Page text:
A 500-mile solo hike to cure loneliness

The plan was to hike the Colorado Trail, a 500-mile path through the Rockies that links Denver with Durango. It crosses eight mountain ranges, travels through remote wilderness areas, and climbs nearly three times the height of Mt. Everest. Most of the trail is above 10,000 ft., so the air is thin, the danger of lightning strikes is severe, and nighttime temperatures often dip below freezing. Of the estimated 400 people who attempt the trail a given year, only about 150 finish.

A friend said, “I think you’re nuts. Traveling alone in the wilderness with wild animals and God knows what else sounds daunting. The countryside should be beautiful, but won’t you get lonely?”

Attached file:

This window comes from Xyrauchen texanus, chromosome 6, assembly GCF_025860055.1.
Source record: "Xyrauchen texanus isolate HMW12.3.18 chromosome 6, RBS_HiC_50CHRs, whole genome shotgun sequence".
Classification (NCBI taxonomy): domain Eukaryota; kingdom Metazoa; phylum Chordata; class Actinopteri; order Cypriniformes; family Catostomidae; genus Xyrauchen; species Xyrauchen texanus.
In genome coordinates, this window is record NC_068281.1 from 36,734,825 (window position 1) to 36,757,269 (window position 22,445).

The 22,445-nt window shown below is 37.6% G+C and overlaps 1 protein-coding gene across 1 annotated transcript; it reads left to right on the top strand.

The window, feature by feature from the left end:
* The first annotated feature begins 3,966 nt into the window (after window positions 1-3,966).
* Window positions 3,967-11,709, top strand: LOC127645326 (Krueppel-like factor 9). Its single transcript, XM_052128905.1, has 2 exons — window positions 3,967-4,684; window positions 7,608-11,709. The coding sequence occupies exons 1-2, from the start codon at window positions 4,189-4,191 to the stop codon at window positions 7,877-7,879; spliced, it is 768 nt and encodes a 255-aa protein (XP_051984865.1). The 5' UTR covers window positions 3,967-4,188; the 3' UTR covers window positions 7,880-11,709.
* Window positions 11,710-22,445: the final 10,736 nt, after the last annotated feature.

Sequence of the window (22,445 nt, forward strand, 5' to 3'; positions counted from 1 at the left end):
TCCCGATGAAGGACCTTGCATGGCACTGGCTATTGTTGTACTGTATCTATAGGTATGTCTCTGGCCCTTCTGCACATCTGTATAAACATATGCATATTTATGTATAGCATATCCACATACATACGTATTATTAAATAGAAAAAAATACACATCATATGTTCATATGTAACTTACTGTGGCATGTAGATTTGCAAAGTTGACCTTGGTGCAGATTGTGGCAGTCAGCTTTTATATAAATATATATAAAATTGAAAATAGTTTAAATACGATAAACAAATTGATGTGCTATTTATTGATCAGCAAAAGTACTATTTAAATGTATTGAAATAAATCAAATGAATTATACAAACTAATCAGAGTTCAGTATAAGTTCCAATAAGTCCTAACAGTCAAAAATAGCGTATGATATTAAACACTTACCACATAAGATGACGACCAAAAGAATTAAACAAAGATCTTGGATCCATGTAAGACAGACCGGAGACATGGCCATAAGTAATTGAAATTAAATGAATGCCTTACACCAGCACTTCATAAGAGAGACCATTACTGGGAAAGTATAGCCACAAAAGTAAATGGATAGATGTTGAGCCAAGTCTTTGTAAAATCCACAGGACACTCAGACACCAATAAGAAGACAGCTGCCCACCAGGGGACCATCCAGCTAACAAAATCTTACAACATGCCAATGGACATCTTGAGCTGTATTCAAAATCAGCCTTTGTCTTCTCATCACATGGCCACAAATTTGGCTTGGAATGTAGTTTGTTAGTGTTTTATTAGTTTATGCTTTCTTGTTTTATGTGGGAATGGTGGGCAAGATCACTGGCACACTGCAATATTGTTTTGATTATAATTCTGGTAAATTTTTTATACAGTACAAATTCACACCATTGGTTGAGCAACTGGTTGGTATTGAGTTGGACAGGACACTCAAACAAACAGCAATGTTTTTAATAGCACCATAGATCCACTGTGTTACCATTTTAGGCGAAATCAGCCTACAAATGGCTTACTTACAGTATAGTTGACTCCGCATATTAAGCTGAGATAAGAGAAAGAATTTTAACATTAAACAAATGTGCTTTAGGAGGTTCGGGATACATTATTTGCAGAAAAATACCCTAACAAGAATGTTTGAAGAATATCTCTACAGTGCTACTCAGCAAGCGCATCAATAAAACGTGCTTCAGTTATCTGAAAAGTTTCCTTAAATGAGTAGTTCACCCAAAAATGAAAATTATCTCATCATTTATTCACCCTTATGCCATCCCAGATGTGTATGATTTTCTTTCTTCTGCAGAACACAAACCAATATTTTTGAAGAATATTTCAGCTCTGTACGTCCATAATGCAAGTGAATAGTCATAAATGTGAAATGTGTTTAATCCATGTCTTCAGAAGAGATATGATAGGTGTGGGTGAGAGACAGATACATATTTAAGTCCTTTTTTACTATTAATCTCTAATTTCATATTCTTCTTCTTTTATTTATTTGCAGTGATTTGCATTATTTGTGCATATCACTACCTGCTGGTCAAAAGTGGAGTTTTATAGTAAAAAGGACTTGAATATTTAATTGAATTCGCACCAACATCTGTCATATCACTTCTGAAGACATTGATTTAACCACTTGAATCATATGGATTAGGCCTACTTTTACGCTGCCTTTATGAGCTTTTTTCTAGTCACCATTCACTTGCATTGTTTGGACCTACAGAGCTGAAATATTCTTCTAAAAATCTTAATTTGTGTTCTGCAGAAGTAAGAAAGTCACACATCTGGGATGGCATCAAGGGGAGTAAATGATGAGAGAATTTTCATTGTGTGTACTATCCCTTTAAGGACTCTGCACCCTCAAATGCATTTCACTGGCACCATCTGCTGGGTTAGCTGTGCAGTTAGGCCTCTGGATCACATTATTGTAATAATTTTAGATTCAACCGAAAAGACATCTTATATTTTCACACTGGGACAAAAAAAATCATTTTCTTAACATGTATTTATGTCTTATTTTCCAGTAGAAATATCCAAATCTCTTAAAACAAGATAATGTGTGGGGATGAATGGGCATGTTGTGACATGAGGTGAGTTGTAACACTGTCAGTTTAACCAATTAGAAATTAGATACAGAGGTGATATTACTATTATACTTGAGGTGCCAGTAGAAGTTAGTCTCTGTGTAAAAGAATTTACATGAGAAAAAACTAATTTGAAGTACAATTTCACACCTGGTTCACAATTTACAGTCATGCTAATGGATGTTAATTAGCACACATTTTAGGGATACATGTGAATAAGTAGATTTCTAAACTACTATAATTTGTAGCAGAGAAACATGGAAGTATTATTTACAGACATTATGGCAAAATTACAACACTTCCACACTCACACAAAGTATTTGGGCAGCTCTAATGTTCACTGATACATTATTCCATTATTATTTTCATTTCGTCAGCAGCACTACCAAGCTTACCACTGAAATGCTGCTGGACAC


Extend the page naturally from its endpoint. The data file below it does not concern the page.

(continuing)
It was a good question—one that many friends had asked as well. Americans are lonelier than ever before despite constant contact through digital connections and social media. Studies indicate that one in four Americans have nobody to confide in; 20% are unhappy with their lives because of loneliness; and more than one-third of adults older than 45 are chronically lonely. We are becoming increasingly isolated.

It seemed reasonable to assume that trekking alone for 500 miles, in areas with no cell phone reception and few other hikers, might leave one lonelier than ever. But loneliness and being alone are two different things.

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